The Iranian regime has announced that it has resettled 10,500 Persian families from the nomadic ‘Lor’
peoples in ‘Persian-only’ settlements in al-Ahwaz region (known as ‘Khuzestan province’), part of its project to change the demographic composition of the region’s population in its efforts to eradicate Arab culture and influence.
On Monday June 15, 2015, the Iranian official news agency IRNA quoted the director of its Tribal Affairs ministry in Khuzestan (the Persian name for part of al-Ahwaz), Ali Rahim Karimi, as stating that the project to resettle the nomadic tribes people began in 2014 with a fiscal budget estimated at 100 Iranian billion riyals. The first stage of the project has already been implemented with the construction of new settlements in a 2,000-hectare area to the west of the Karkheh River in the region. These settlements are ethnically homogenous; with Ahwazi people denied the right to live there due to their Arab ethnicity.
Karimi further explained that the second phase of the resettlement project is currently underway in a 200,000-hectare area in the Shoaybiyeh Rural District of Shushter County, north of the city of al-Ahwaz, with the government in Tehran allocating a budget of 90 billion riyals to this phase.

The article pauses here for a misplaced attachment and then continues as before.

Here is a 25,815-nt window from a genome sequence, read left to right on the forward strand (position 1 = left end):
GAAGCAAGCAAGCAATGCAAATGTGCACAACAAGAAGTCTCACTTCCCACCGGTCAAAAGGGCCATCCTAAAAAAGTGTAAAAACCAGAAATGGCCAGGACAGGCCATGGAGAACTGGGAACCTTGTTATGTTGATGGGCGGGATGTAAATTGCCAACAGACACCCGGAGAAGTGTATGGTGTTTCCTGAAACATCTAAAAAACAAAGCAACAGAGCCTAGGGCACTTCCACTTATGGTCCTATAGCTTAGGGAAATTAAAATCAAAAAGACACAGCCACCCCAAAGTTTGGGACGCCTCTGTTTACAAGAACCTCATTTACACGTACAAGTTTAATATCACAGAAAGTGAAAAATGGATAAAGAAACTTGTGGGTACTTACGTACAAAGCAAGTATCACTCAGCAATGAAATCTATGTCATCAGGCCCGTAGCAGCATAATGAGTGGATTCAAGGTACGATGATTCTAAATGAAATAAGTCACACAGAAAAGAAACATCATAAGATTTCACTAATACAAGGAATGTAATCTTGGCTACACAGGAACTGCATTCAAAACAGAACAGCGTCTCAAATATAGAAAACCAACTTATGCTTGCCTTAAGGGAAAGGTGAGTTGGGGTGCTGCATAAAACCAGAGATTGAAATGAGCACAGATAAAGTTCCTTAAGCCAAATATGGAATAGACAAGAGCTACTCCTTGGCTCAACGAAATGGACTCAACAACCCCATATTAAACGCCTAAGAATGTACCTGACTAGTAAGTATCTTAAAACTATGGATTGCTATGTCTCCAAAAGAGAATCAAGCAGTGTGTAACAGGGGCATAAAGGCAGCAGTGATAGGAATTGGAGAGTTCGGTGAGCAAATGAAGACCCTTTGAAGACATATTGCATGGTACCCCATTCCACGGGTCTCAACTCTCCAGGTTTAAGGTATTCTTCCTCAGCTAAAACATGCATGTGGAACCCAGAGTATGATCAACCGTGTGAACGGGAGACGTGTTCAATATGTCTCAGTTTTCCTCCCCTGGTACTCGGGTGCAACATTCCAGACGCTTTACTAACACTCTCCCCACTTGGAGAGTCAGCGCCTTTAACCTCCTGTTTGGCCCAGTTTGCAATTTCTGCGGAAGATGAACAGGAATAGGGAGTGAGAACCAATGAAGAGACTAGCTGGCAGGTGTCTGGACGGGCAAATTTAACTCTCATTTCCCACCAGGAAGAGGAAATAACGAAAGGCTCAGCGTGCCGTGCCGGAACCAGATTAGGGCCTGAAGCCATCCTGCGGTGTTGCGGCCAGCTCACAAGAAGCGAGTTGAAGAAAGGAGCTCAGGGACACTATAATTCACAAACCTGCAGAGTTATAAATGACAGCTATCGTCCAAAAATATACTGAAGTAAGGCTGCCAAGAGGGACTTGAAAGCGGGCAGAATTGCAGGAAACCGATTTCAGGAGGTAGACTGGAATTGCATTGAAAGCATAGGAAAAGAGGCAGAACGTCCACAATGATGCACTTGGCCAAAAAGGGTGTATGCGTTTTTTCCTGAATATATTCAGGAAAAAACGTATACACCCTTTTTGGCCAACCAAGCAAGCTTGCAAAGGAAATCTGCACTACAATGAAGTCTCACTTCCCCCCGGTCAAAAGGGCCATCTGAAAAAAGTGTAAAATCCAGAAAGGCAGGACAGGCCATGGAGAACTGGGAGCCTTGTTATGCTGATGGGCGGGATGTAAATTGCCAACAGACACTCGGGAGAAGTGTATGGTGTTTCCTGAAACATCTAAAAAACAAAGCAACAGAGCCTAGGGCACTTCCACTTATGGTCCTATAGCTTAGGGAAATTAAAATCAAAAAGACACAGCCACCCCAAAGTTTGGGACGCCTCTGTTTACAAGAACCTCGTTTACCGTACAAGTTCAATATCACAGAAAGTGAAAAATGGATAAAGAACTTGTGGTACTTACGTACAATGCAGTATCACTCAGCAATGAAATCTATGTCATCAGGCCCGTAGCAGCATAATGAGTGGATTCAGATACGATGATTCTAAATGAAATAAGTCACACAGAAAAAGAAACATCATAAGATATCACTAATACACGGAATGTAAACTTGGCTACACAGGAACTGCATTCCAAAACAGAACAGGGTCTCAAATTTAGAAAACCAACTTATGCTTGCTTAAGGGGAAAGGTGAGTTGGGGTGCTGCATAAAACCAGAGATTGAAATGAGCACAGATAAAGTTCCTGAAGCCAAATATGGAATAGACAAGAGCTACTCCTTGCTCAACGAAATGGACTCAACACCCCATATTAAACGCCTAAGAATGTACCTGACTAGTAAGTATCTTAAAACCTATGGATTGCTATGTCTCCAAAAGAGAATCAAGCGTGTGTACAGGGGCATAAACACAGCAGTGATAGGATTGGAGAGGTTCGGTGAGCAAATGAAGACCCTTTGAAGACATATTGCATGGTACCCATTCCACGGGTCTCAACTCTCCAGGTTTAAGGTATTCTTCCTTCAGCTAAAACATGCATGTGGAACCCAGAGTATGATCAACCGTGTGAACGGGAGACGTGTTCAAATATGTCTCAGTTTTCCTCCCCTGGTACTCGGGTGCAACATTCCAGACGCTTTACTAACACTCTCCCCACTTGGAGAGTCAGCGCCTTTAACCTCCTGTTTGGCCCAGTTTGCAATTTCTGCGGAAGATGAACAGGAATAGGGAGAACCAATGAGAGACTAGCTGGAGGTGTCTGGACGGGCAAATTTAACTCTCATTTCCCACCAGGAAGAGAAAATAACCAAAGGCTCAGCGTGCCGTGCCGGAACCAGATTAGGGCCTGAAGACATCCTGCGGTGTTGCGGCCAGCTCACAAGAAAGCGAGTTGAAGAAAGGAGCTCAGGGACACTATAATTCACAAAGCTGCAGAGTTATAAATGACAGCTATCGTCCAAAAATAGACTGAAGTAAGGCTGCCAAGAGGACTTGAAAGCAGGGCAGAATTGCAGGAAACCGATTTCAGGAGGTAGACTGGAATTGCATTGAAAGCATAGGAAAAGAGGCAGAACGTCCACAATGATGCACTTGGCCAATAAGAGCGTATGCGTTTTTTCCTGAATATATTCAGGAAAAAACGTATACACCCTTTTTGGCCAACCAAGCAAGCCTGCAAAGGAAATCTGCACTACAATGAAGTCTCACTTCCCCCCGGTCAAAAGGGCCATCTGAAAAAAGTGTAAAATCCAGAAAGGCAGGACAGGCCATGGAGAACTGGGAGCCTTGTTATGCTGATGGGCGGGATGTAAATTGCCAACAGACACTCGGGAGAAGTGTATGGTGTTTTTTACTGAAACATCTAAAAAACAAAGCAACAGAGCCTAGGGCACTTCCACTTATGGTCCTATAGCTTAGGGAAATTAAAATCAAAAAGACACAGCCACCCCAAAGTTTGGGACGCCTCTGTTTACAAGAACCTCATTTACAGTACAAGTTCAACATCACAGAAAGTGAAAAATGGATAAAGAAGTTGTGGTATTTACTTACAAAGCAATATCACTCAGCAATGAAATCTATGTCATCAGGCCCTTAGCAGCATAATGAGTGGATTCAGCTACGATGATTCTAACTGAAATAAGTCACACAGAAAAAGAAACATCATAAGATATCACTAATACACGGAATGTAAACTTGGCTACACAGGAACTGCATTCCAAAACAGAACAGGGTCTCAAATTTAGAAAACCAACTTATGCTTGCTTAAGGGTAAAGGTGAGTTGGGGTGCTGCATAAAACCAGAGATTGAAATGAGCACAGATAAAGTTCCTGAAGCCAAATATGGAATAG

The Iranian official added that the government is going to grant the nomadic migrants fertile agricultural lands in the region since their customary trade in livestock is not enough to secure their livelihoods.
Iranian authorities have been encouraging the nomadic tribes to immigrate from their Persian provinces located on the other side of and among the Zagros Mountains and resettle in Ahwazi territories, offering them full support and funding to do so as part of a strategy to change the demographic composition of the Arab region and further marginalize the already brutally oppressed Ahwazi peoples.
The land in the region granted to Persian settlers for the state-built settlements and state-subsidised agriculture is forcibly confiscated from the indigenous Ahwazi peoples, with the settlers also offered other inducements including jobs which are denied to Ahwazis; unemployment among the Ahwazis is endemic, with the people denied even the most basic rights as part of an anti-Arab policy which predates the current regime but has been enthusiastically adopted and strengthened by it since the 1979 revolution.
The mass protests erupted by Ahwazi Arab citizens because of the confiscation of land and resettlement political and demographic change and bringing Persian immigrants but met with excessive repression by security and police forces and the Revolutionary Guards Corps.
By: Rahim Hamid
Ahwazi Centre for Human Right